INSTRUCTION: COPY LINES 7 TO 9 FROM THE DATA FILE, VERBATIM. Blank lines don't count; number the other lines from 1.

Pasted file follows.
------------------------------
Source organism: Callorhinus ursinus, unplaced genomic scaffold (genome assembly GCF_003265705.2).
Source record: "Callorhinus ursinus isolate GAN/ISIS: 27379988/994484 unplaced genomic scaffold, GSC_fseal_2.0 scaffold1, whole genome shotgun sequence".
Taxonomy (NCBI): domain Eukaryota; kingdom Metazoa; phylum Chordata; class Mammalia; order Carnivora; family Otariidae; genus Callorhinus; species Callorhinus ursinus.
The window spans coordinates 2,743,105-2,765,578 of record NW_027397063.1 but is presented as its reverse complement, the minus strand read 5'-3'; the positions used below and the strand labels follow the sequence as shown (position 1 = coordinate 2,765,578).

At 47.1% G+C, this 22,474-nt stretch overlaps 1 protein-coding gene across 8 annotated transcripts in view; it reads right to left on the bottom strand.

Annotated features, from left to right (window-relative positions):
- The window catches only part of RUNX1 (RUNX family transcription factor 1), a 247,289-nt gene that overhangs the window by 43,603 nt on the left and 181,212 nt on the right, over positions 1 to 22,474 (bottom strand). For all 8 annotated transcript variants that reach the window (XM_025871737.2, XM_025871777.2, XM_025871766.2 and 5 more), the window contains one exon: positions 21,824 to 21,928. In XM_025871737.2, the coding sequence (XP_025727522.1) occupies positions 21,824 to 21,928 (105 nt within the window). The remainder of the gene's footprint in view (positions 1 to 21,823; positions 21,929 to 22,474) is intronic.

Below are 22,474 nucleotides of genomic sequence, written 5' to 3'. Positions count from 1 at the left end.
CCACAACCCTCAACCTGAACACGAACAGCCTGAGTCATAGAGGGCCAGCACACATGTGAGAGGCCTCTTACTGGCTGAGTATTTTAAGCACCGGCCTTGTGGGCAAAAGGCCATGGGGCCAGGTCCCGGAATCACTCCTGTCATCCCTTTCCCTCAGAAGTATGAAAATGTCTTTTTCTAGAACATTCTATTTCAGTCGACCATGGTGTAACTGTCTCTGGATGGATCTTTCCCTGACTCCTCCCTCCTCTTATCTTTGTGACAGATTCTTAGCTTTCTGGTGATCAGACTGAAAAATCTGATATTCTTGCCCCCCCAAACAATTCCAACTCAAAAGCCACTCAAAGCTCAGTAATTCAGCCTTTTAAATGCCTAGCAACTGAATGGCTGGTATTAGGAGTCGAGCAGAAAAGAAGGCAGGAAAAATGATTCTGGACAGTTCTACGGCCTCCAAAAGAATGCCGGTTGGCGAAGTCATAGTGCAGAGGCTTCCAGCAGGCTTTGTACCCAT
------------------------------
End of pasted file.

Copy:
- The window catches only part of RUNX1 (RUNX family transcription factor 1), a 247,289-nt gene that overhangs the window by 43,603 nt on the left and 181,212 nt on the right, over positions 1 to 22,474 (bottom strand). For all 8 annotated transcript variants that reach the window (XM_025871737.2, XM_025871777.2, XM_025871766.2 and 5 more), the window contains one exon: positions 21,824 to 21,928. In XM_025871737.2, the coding sequence (XP_025727522.1) occupies positions 21,824 to 21,928 (105 nt within the window). The remainder of the gene's footprint in view (positions 1 to 21,823; positions 21,929 to 22,474) is intronic.

Below are 22,474 nucleotides of genomic sequence, written 5' to 3'. Positions count from 1 at the left end.
CCACAACCCTCAACCTGAACACGAACAGCCTGAGTCATAGAGGGCCAGCACACATGTGAGAGGCCTCTTACTGGCTGAGTATTTTAAGCACCGGCCTTGTGGGCAAAAGGCCATGGGGCCAGGTCCCGGAATCACTCCTGTCATCCCTTTCCCTCAGAAGTATGAAAATGTCTTTTTCTAGAACATTCTATTTCAGTCGACCATGGTGTAACTGTCTCTGGATGGATCTTTCCCTGACTCCTCCCTCCTCTTATCTTTGTGACAGATTCTTAGCTTTCTGGTGATCAGACTGAAAAATCTGATATTCTTGCCCCCCCAAACAATTCCAACTCAAAAGCCACTCAAAGCTCAGTAATTCAGCCTTTTAAATGCCTAGCAACTGAATGGCTGGTATTAGGAGTCGAGCAGAAAAGAAGGCAGGAAAAATGATTCTGGACAGTTCTACGGCCTCCAAAAGAATGCCGGTTGGCGAAGTCATAGTGCAGAGGCTTCCAGCAGGCTTTGTACCCAT